by Alex Colston (@re_colston)
Sophistication is an unmistakable quality of Grandkids’ music. Of course, sophistication, as a register of indie-rock these days, places acts among more high-profile, button-downed types like St. Vincent, Sufjan Stevens, even Sharon Van Etten—NPR-rock you could call it. What This Guitars does is wrestle back that polished sophistication for a younger, less domesticated audience, and we should be glad of it. This record, out on Champaign-Urbana’s local label Heirship Records, demonstrates that the height of composition and production doesn’t have to pair itself with bigger name indie labels to attain to the same quality.
What we have here is a record that sits you down. This Guitars owes its ability to hold your attention to the interlocking of its various elements and each track’s patiently explored possibilities. With the pacing of its unfolding, the collective guidance contributed by its members, and its seeming compositional ease this record takes treacherous turns down the musical mountain with grace and delivers the wisdom of the mount to the doorsteps of the listener. All that is to say, its accessibility is hard-won and its eloquence is plainspoken. Tracks like “Yip!” and “Seamripper” cut to the literal chase of the playful, on-the-go soundscapes that deliver the listener to their own interiority.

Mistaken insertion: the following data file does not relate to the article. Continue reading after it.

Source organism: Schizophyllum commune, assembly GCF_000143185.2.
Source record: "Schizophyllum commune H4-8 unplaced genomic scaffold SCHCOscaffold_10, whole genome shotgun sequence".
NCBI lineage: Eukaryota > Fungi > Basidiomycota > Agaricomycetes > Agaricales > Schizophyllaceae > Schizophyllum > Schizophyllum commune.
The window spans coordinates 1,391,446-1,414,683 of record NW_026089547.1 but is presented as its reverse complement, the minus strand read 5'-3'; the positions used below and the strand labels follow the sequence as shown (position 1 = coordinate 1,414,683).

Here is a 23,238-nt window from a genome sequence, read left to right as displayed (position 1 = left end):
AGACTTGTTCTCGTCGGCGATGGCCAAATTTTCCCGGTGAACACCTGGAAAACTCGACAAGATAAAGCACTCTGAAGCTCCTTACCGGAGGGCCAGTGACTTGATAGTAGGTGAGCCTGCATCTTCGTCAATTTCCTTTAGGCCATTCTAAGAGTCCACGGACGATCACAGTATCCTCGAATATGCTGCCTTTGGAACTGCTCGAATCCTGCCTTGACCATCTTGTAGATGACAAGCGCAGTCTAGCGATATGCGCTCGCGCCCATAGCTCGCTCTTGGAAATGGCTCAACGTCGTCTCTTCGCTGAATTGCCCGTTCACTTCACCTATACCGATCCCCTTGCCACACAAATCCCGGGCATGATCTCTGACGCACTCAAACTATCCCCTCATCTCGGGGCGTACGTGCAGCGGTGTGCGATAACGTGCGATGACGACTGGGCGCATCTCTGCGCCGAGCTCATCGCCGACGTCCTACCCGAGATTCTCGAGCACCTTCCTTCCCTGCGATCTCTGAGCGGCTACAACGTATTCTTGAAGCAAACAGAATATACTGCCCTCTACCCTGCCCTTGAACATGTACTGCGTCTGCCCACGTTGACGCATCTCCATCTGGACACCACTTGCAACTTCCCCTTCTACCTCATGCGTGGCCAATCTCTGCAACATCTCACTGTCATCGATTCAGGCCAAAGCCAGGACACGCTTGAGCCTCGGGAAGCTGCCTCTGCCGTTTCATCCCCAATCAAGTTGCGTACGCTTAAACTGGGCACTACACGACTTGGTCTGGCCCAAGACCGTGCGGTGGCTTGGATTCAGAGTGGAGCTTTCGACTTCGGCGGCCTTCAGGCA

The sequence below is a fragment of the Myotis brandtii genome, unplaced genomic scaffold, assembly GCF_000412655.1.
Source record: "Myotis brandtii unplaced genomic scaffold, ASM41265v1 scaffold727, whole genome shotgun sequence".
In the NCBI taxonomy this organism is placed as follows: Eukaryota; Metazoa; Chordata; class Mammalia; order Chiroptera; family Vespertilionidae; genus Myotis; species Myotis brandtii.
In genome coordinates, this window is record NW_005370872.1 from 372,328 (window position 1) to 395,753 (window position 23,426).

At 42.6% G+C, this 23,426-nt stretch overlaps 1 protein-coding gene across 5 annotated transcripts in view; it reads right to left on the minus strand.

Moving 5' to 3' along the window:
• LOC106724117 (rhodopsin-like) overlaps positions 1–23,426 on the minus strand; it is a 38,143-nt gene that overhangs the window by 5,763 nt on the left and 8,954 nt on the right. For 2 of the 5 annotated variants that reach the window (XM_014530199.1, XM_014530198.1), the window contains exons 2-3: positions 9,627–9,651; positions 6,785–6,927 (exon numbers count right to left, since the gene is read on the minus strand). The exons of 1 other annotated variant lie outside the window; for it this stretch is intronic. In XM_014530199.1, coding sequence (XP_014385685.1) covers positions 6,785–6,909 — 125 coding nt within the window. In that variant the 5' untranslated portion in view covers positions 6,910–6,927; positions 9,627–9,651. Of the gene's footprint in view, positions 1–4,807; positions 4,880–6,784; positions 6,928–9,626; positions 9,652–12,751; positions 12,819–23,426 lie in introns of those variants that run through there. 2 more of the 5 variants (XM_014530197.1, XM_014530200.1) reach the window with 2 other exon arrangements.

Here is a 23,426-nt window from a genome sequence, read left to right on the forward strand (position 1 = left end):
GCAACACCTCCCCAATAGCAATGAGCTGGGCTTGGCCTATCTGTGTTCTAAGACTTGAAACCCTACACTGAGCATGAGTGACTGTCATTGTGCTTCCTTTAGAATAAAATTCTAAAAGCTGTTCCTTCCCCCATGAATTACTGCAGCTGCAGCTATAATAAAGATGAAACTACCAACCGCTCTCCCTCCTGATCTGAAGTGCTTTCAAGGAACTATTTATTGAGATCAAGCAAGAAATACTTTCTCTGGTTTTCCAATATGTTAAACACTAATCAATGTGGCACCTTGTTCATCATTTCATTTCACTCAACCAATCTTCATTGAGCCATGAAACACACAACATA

The lyrical searching of Vivian McConnell is at once open-ended and intimate; the complex setting of each track is well-served by her unstrained vocal delivery and the simplicity of her lyrics. It’s very much true that the instrumental environment crash-courses, pulls otherwise devastating punches, and moves implacably through however temporary, or fraught vistas. McConnell’s vocals are the hospitable host to a house of—not so much horrors—but colorful, psychically entangled encounters. By the time the record has ended, it’s hard to say how long you’ve been sitting down and a timeless, musical transport is these days a much desirable escape, to be sure.